15 g of each substrate was brought to 70% moisture content, loaded into a 500 ml Erlenmeyer flask, covered with a foam stopper, sealed with aluminum foil and sterilized at 121°C for 1 hr. Co-substrates and the controls were inoculated by pipetting 8 ml liquid inoculum through an indented hole at the center of the substrates and incubated for 0, 30, 60, 90, and 120 days. Immediately after inoculation, the “0 day” flasks in each treatment were oven-dried at 90°C to constant weight. The experimental design was a 7 × 5 factorial experiment in a completely randomized design (CRD) with 4 replications in each treatment (140 experimental units).
At 30 day intervals, selected flasks from each treatment were sampled and oven dried as above. The resulting biomass (fungus+substrate) were weighed and recorded. Loss of organic matter (LOM) was calculated as the percentage difference in weight between the experimental and 0 day flasks in each substrate combination. The samples were then milled to fine particle sizes with a coffee grinder and used for analysis.
Sample analysis
Milled samples were analyzed for lignin, cellulose, and hemicellulose at the Rumen Fermentation Profiling Lab, West Virginia University (WV) USA, using the procedures for NDF and ADF analysis [35-37]. The carbon and nitrogen (C, N) were analyzed with the Perkin Elmer 2400 Series CHNS/O Elemental Analyzer. Tin capsules (8 × 5 mm) containing 5 mg of samples were loaded into the analyzer. The basis for determining C and N is the “dynamic flash combustion” that converts organic or inorganic samples into combustible products. The released gases from the combusted products were passed through a reduction furnace, separated into individual gases, analyzed in a chromatographic column, and separated and detected by a thermal conductivity detector that gave an output signal proportional to the concentration of the individual components of the mixture.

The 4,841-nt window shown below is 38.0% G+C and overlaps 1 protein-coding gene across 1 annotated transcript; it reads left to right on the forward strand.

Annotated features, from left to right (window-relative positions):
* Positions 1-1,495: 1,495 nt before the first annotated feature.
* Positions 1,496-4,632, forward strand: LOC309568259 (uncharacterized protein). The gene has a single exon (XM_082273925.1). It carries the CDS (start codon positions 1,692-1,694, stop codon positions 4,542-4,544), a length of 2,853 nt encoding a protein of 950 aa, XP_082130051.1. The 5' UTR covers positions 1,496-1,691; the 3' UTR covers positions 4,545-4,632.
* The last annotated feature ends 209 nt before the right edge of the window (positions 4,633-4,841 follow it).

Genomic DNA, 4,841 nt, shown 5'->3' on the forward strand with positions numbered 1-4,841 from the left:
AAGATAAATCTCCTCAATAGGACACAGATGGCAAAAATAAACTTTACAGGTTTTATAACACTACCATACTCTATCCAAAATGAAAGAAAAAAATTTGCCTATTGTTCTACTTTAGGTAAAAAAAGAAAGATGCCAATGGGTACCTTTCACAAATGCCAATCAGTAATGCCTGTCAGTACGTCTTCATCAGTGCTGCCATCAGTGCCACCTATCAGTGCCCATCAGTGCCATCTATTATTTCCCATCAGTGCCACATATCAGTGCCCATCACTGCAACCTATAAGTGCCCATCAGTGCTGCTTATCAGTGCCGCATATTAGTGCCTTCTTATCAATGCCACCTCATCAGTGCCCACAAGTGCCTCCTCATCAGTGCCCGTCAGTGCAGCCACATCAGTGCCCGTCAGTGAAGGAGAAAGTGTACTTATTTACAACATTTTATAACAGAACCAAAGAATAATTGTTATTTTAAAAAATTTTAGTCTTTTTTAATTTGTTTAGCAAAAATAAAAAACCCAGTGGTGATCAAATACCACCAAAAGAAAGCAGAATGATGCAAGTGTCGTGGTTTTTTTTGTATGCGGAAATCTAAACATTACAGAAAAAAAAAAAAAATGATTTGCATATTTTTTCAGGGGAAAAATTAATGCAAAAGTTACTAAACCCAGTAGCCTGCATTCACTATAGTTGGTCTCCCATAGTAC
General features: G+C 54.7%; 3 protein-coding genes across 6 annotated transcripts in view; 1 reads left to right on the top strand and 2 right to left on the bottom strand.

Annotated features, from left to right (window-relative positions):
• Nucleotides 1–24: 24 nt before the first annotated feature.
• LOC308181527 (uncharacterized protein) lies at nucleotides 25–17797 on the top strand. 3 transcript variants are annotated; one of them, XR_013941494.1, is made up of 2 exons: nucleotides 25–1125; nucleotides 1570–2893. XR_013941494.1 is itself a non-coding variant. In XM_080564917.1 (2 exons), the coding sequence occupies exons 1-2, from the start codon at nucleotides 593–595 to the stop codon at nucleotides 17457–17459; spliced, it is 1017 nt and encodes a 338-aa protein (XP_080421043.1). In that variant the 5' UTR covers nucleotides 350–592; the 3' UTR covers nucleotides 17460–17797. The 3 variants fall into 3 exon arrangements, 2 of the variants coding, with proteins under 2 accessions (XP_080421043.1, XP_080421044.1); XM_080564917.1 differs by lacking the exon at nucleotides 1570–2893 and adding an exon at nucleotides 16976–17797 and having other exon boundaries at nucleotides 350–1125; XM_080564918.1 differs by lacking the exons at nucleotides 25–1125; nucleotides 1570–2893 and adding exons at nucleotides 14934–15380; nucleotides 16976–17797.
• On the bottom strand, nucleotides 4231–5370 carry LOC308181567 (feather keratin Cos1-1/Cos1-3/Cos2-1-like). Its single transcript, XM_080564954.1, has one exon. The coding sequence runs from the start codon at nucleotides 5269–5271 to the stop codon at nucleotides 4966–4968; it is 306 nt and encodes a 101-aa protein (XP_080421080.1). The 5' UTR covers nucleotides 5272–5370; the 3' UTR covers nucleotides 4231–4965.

containing 5 mg of samples were loaded into the analyzer. The basis for determining C and N is the “dynamic flash combustion” that converts organic or inorganic samples into combustible products. The released gases from the combusted products were passed through a reduction furnace, separated into individual gases, analyzed in a chromatographic column, and separated and detected by a thermal conductivity detector that gave an output signal proportional to the concentration of the individual components of the mixture.
The mineral concentrations (Ca, P, Fe, Pb, Mg, Mn, Zn, Cu and K) were determined through an inductively coupled plasma-atomic emission spectrophotometer (ICP-AES) at the David H. Murdock Research Institute in Kannapolis, NC. Solid samples 0.1 g were predigested with 7.5 ml of concentrated nitric acid (HNO3) and 2.5 ml of concentrated hydrochloric acid (HCl) in unsealed omni vessels for 15 minutes. The vessels were loaded into a high performance Microwave Accelerated Reaction System (MARS 5) and heated for digestion at 200°C for 15 minutes. The resulting liquid samples were diluted with deionized water to bring the volume up to 50 ml for ICP-AES analysis.
Statistical analysis
The study was conducted as a 2 factorial experiment in a completely randomized design (CRD). Experimental data, which are means of 5 replications, were subjected to Analysis of Variance (ANOVA) with Statistical Analysis Software (SAS) version 9.3 at 5% level of significance. Duncan’s multiple range test was used for multiple comparisons on sample means. Significant differences between means were indicated by the p-value (P<0.05).
Results and Discussion
Pleurotus ostreatus mediated degradation of substrates composed of various proportions of peanut shells (PS) and cornstalks (CS) were studied over the course of 120 days. P. ostreatus possess enzymes that synergistically degrade lignocellulosic materials in many plant species [38-42]. Little has been done to break the recalcitrance of PS to degradation and generate usable or recyclable bio-products. Discussions on degradation, mineral profiles and lead content of resulting substrates are presented.
Loss of organic matter and C:N ratio